While we know the importance of mobile, jumping on the mobile bandwagon is never an easy task for marketers starting out in the field. According to Jay Dalvi (pictured), product specialist at CleverTap, some reasons for this included a lack of access to real-time data, which hinders marketers from running campaigns in real-time. This was said during a Digital Marketing Indonesia conference held on 29-30 November 2017.
He explained that it has traditionally been tough to keep track of the same user across multiple platforms, as data was often disconnected due to the manual handling of data between two systems. This made it difficult for data to be scalable. He added:
Typical marketers use less than 5% of available data to make data-driven decisions. This is akin to using only a fraction of your brain.
Because only a small fraction of data available is being used in decision-making, this puts marketers at a risk of inserting their own biases and prejudices, he explained.
“For example, if a marketer captures 250 to 500 classes of data, in our experience, they are only likely to leverage on between two to 25 data points for a campaign. This is a small fraction compared to data that is available,” he said.
“This is because marketers are creative creatures, but most would prefer to not work with analytical data modelling despite loving the marketing insights.”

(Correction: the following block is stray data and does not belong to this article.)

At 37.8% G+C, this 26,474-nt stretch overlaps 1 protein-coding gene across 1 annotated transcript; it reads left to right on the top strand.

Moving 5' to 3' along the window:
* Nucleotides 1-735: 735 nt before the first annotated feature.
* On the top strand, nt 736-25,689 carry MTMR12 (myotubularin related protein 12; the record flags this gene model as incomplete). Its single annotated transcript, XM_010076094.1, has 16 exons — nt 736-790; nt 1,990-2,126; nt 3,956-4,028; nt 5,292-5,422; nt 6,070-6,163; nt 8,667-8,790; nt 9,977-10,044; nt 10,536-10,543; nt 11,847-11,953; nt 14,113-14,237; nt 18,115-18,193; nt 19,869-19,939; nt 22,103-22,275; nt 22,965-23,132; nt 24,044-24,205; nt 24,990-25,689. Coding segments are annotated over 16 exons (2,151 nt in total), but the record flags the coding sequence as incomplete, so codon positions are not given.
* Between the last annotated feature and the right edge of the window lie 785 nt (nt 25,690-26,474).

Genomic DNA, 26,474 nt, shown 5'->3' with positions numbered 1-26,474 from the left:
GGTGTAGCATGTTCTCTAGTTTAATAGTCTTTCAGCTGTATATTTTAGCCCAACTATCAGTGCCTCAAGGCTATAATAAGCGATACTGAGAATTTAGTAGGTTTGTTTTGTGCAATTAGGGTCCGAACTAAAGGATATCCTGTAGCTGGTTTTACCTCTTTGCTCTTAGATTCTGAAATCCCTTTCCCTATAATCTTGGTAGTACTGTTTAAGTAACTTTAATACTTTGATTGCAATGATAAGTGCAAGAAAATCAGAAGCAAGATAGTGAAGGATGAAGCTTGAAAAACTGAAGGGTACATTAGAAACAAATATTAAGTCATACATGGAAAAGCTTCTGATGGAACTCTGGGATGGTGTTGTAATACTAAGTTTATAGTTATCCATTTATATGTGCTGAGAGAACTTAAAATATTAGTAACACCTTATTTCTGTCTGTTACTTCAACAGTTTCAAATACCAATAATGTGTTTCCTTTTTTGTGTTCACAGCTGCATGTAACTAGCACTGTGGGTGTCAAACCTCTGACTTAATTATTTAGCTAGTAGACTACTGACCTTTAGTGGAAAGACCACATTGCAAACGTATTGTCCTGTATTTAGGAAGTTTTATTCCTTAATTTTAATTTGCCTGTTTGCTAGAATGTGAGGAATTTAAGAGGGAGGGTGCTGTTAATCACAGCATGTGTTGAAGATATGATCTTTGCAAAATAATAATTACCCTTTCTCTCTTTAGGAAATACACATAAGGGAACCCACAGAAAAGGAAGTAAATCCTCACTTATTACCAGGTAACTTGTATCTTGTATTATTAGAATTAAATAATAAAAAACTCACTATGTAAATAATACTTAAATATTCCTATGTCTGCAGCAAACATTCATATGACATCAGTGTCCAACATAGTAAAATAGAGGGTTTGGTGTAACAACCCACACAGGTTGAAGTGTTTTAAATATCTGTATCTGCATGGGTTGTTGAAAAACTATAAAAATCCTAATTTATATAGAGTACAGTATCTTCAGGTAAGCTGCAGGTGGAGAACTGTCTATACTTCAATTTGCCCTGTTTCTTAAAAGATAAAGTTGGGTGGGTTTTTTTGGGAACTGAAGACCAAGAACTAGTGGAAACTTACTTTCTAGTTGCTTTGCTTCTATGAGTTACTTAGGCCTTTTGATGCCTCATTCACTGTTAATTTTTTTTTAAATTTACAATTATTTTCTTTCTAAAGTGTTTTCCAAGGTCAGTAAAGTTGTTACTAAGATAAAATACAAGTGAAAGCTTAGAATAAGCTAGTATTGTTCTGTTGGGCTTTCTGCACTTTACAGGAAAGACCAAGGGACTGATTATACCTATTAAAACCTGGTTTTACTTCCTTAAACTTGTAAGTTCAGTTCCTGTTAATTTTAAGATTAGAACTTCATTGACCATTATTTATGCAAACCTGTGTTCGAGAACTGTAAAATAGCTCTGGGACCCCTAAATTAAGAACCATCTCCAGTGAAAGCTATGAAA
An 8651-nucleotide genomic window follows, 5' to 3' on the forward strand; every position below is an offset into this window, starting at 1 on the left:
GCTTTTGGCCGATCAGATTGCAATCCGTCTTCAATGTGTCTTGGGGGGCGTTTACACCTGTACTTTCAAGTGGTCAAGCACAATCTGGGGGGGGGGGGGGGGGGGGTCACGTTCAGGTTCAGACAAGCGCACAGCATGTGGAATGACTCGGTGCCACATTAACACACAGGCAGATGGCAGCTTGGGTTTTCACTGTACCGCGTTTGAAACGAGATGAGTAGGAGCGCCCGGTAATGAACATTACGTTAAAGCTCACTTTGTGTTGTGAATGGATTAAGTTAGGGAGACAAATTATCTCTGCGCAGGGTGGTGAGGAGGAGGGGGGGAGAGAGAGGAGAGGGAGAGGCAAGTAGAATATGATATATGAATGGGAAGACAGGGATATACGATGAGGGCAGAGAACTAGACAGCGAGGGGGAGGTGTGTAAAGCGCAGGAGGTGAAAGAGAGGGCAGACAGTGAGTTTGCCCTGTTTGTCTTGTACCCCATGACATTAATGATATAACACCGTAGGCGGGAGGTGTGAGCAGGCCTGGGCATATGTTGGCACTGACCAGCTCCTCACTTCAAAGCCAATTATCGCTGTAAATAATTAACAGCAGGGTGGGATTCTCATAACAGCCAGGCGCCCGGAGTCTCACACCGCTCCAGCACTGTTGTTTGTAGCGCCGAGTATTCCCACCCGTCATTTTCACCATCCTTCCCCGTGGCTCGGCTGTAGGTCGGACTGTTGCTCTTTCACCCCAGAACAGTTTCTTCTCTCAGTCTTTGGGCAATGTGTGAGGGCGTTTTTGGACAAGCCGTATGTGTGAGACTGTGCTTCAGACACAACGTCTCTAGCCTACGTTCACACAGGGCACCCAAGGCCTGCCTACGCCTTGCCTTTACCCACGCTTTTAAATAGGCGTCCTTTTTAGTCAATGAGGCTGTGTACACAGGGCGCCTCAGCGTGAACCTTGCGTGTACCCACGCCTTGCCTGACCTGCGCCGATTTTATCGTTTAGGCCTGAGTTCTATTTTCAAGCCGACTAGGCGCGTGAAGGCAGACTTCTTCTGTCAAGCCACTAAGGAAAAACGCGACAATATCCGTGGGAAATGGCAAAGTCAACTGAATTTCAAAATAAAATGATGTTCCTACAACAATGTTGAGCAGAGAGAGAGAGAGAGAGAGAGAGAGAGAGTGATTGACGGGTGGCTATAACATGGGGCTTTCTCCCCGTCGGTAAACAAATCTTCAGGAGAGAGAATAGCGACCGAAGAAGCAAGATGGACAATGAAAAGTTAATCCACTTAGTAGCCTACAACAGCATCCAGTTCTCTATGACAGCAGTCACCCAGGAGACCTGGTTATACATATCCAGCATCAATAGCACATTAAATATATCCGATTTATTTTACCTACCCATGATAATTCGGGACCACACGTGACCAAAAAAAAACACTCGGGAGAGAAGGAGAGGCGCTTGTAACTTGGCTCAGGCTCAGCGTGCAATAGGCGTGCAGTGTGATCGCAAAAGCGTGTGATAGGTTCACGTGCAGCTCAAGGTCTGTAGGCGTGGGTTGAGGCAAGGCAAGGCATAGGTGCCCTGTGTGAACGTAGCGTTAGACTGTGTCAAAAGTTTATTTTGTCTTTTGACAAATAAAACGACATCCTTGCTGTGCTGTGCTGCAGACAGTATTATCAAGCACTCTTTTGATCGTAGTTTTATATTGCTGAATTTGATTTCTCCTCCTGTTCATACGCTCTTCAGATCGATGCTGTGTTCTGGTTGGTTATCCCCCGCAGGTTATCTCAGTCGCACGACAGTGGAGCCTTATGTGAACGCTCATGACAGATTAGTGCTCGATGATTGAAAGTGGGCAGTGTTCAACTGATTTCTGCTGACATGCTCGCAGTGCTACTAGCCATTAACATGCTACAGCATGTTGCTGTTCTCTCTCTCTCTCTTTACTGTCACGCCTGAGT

Agreeing with him was Cameron Richards, CEO of CPR Vision, who added that because of the opportunities and innovations garnered from data, what marketers are doing yesterday is no longer relevant today. Because of this, old school advertising isn’t as effective as it used to be.
He added there were 60 trillion individually indexed web pages out there, and 90% of the data today was created in the past two years. The average email user also gets 416 commercial messages a month.
As such, being relevant and having the ability to connect will become a greater challenge for marketers. He said that moving forward, data and digital will also become the lifeblood of any organisation’s success.
“When it comes to problem solving in an organisation, marketers also need to remember that certain types of data can only solve problems in certain situations,” Richards said.
For example, when it comes to delivering results and ROI, leveraging the right data can help marketers understand which ROI they should be identifying and capturing to meet business objectives. Because of this, marketers need to know the difference between big data and smart data.
Richards explained that big data often deals with what is known as the five Vs – volume, velocity, veracity (accuracy), variety and value. To identify big data problems, marketers need to look out for which part of the five Vs has the potential to overwhelm the others.
Smart data, however, is a little more nuanced. It is the subset of that data that will actually apply to your problem – that can be used intelligently in a way that takes you towards a solution.
“It is the difference between seeing a long list of numbers referring to weekly sales versus identifying the peaks and trends in sales volume over time,” Richards said.
As consumer behaviour is completely changing, it is important for brands to identify these changes and adapt to them.
According to Abithab Bhaskar, CEO of the international business at Netcore Solutions, if companies cannot adopt the behavioural change, they will not be relevant anymore.
He explained that the mobile phone is now seen as one of the main platforms of disruption. This is from data consumption and the behaviour of customers which can be observed on this platform. As such, disruption is happening much quicker in Indonesia given the rising rate of mobile penetration.
“It’s up to us to create disruption within our own industries, and in this market in particular, it is happening much faster than you can imagine,” he said.